Please note how I resisted adding a witty comment here.
Wandering around the barren hilltops looking for help, Elizabeth discovers the most disturbing thing all all regarding the infection when it appears that not everyone contaminated is affected in the same way.
Yes there are those odd few that stumble around, arms outstrecthed as the lurch toward their victims but then there are others that are still able to think rationally about their condition, even going as far as feeling remorseful at what the infection is forcing them to do.
Elizabeth however has no time for touchy feely French types and usually just runs away screaming before they start crying on her.
Or try to run her thru' with a pitchfork obviously.
Fearing accusations of being an anti-monster bigot, Elizabeth takes to also screaming at any uninfected folk that she meets too, which always seems to alert any passing madmen to their presence, meaning that these unfortunates usually end up on the wrong end of some pointy farm tool wielded by a dribbling sponge-faced foreigner.
Tho' luckily not the band.
After what seems like days of (non nude, non lesbian vampire filled) meanderings, she eventually meets up with a couple of high waisted, wellie wearing farmers who've amazingly managed to avoid the infection because, gulp, they hate the taste of wine, preferring beer instead.
How's that for luck?
But just as it seems Elizabeth’s luck is about to change and she's excitedly looking forward to a hot, dribbly sausage or two inside her, a bizarre series of coincidences and obvious plot twists happen, bringing her into contact with her (until now) unseen boyfriend.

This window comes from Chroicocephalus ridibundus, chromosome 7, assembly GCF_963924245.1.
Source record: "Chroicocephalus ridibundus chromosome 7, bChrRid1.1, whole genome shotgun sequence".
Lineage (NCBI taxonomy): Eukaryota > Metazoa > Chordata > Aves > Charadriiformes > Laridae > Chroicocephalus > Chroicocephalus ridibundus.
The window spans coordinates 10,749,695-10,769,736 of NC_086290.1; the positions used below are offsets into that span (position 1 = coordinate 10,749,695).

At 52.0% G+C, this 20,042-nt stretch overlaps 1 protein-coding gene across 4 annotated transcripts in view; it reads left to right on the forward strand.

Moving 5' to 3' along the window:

Will he save not only the day but our oh so cute heroine too?
Look to all intents and purposes this is a zombie movie, so what do you think?
No matter how threadbare or cheese ridden his movies are, you can't help but love Jean Rollin.
He's like the curmudgeonly old uncle you only saw at Christmas, you know the one that always gave you Victorian Erotic postcards instead of birthday cards and, after he'd got you to admit how attractive you found the breasts on show would laughingly inform you that it's a picture of your Great Granny.
Second only to the incredible Zombie Lake, Les Raisins de la Mort is Rollin at his most accessible and audience friendly, owing more than a nod to Jorge Grau's fantastic Living Dead at the Manchester Morgue and Romero's The Crazies rather than his Night of The Living Dead.
When it does feel the need to steal from Romero's classic however it uniquely does so in reverse, whereas Night's cast are trapped inside a farmhouse fighting for survival, Raisins Elizabeth is stranded on the windswept hilltops of rural France, the long lingering shots of Elizabeth alone and frightened make a startling counterpoint to the claustrophobic close-ups of the infected shuffling slowly from various dilapidated houses as the sun sets.
Above all else tho', the film is not only classic Rollin but classic Eurohorror to boot, pre-dating (and pissing on from a great height) modern virus based shockers like 28 Days Later by almost 30 years and finally proving that Rollin was capable of making a damn fine horror movie without having to resort to scantily clad, small chested lesbo vampires with dirty feet.
Tho' I'll be the first to admit, there is something warm and tingly about seeing them occasionally.
Especially if it's this pair:
Be seeing you.